You will be redirected back to your article in seconds

Jason Blum Says Jordan Peele ‘Doubled Down on Scary’ Between ‘Get Out’ and ‘Us’

Jordan Peele terrified audiences with his cultural phenomenon “Get Out” nearly two years ago. But producer Jason Blum says the scares built into Peele’s directorial debut are nothing compared to what he has in store for “Us,” which will be unleash on theaters next month.

“It’s like ‘Get Out’ on steroids,” the super producer told Variety at Wednesday’s African American Film Critics Association Awards. The trailer for “Us,” which stars Lupita Nyong’o and Winston Duke as a mother and father protecting their family from their sinister doubles, also occupied a spot during the ceremony.

Blum, who partnered with Peele on both of his feature efforts, praised the writer-director for his commitment to horror — a genre in which Blum has founded his entire career, with hits like the “Paranormal Activity” and “Insidious” franchises.

“He’s incredibly generous and just wildly gifted. What’s really special about Jordan is, he didn’t have a big success in ‘Get Out’ and jump out of horror,” Blum said. “He doubled down on scary with ‘Us,’ which obviously made me very happy.”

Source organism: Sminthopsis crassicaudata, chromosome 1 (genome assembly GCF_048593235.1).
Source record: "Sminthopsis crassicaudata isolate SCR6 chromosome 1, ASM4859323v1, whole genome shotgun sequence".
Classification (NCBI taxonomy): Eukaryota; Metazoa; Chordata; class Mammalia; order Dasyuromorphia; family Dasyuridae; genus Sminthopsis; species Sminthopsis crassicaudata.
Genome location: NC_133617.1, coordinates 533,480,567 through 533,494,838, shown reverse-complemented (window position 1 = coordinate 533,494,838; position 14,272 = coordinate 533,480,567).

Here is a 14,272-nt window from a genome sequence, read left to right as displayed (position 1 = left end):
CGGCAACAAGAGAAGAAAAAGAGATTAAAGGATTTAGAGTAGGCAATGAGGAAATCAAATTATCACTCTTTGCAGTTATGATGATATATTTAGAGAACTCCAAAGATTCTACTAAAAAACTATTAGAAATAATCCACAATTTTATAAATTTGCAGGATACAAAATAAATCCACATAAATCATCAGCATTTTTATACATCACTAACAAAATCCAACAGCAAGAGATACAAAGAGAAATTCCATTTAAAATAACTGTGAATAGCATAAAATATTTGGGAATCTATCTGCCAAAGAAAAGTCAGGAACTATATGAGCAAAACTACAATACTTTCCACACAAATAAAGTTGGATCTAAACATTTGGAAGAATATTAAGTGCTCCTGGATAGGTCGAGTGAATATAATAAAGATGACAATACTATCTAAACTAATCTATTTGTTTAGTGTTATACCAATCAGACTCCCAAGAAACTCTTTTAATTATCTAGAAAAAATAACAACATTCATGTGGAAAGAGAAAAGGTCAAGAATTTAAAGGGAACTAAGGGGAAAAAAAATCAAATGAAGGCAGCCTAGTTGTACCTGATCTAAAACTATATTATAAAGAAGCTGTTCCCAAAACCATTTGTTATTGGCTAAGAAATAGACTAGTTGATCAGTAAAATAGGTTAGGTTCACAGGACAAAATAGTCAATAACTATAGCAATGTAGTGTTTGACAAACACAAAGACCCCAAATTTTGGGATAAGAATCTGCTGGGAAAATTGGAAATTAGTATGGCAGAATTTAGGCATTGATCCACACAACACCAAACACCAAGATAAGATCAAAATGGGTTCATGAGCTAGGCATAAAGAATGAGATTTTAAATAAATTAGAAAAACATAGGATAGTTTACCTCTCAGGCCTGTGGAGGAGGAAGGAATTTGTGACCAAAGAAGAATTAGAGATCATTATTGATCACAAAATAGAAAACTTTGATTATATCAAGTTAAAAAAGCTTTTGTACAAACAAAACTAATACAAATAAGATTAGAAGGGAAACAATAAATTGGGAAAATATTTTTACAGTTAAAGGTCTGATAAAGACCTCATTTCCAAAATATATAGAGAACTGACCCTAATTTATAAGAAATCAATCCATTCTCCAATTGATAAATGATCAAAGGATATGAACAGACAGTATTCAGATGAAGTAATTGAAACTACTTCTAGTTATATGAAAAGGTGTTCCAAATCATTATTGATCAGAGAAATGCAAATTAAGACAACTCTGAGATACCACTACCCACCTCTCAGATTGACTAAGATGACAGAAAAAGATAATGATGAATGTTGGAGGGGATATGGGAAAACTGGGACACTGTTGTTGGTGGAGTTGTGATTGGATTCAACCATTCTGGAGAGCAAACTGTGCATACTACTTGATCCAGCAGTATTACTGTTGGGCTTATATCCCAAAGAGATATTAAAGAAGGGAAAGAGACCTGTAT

Later in the evening, Blum teared up while accepting the Cinema Vanguard Award, which he called the “most important” honor he has ever received. The distinction celebrated his dedication to uplifting black voices in films like “Get Out” and “BlacKkKlansman.”

“I would like to make something incredibly clear,” Blum said in his speech. “We do not and we have not hired diverse directors to win awards or be recognized in moments like this … We don’t hire women because it’s the right thing to do. We hire diversely because we hire the best.”

Also among the night’s top honorees was music industry veteran Quincy Jones, who brought the crowd to its feet before and after his speech while dancing along to Michael Jackson’s “Off the Wall,” which he produced. He stressed the importance of representation for black creatives while accepting the Stanley Kramer Award.